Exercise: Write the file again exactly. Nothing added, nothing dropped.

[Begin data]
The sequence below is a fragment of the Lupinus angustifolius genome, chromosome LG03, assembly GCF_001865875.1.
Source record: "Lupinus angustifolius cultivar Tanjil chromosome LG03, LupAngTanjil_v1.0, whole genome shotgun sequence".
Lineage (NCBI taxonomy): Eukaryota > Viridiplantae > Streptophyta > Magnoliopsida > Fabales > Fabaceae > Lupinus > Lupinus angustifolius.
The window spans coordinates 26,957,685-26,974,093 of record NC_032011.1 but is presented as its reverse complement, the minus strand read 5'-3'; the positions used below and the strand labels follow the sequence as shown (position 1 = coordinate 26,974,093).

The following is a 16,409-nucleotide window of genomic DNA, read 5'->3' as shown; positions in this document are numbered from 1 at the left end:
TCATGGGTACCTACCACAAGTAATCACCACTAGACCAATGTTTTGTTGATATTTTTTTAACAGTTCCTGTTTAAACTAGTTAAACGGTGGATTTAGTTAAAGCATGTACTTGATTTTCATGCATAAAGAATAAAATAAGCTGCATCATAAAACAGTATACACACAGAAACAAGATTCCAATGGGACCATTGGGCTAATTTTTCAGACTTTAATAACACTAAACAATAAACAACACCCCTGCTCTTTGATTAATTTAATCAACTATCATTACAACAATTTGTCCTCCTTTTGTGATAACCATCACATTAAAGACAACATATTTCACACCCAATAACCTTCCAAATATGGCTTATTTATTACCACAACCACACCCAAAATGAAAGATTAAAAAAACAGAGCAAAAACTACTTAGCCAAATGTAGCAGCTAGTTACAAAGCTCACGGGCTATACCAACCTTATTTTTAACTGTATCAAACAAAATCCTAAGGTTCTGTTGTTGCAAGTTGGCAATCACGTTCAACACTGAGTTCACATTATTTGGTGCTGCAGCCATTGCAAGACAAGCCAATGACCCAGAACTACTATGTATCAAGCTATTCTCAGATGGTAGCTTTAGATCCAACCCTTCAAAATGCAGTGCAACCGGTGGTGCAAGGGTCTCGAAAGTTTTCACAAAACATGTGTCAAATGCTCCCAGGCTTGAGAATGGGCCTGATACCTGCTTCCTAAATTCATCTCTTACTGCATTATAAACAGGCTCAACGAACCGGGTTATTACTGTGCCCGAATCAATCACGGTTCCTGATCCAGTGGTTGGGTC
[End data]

The sequence below is a fragment of the Lupinus angustifolius genome, chromosome LG03, assembly GCF_001865875.1.
Source record: "Lupinus angustifolius cultivar Tanjil chromosome LG03, LupAngTanjil_v1.0, whole genome shotgun sequence".
Lineage (NCBI taxonomy): Eukaryota > Viridiplantae > Streptophyta > Magnoliopsida > Fabales > Fabaceae > Lupinus > Lupinus angustifolius.
The window spans coordinates 26,957,685-26,974,093 of record NC_032011.1 but is presented as its reverse complement, the minus strand read 5'-3'; the positions used below and the strand labels follow the sequence as shown (position 1 = coordinate 26,974,093).

The following is a 16,409-nucleotide window of genomic DNA, read 5'->3' as shown; positions in this document are numbered from 1 at the left end:
TCATGGGTACCTACCACAAGTAATCACCACTAGACCAATGTTTTGTTGATATTTTTTTAACAGTTCCTGTTTAAACTAGTTAAACGGTGGATTTAGTTAAAGCATGTACTTGATTTTCATGCATAAAGAATAAAATAAGCTGCATCATAAAACAGTATACACACAGAAACAAGATTCCAATGGGACCATTGGGCTAATTTTTCAGACTTTAATAACACTAAACAATAAACAACACCCCTGCTCTTTGATTAATTTAATCAACTATCATTACAACAATTTGTCCTCCTTTTGTGATAACCATCACATTAAAGACAACATATTTCACACCCAATAACCTTCCAAATATGGCTTATTTATTACCACAACCACACCCAAAATGAAAGATTAAAAAAACAGAGCAAAAACTACTTAGCCAAATGTAGCAGCTAGTTACAAAGCTCACGGGCTATACCAACCTTATTTTTAACTGTATCAAACAAAATCCTAAGGTTCTGTTGTTGCAAGTTGGCAATCACGTTCAACACTGAGTTCACATTATTTGGTGCTGCAGCCATTGCAAGACAAGCCAATGACCCAGAACTACTATGTATCAAGCTATTCTCAGATGGTAGCTTTAGATCCAACCCTTCAAAATGCAGTGCAACCGGTGGTGCAAGGGTCTCGAAAGTTTTCACAAAACATGTGTCAAATGCTCCCAGGCTTGAGAATGGGCCTGATACCTGCTTCCTAAATTCATCTCTTACTGCATTATAAACAGGCTCAACGAACCGGGTTATTACTGTGCCCGAATCAATCACGGTTCCTGATCCAGTGGTTGGGTC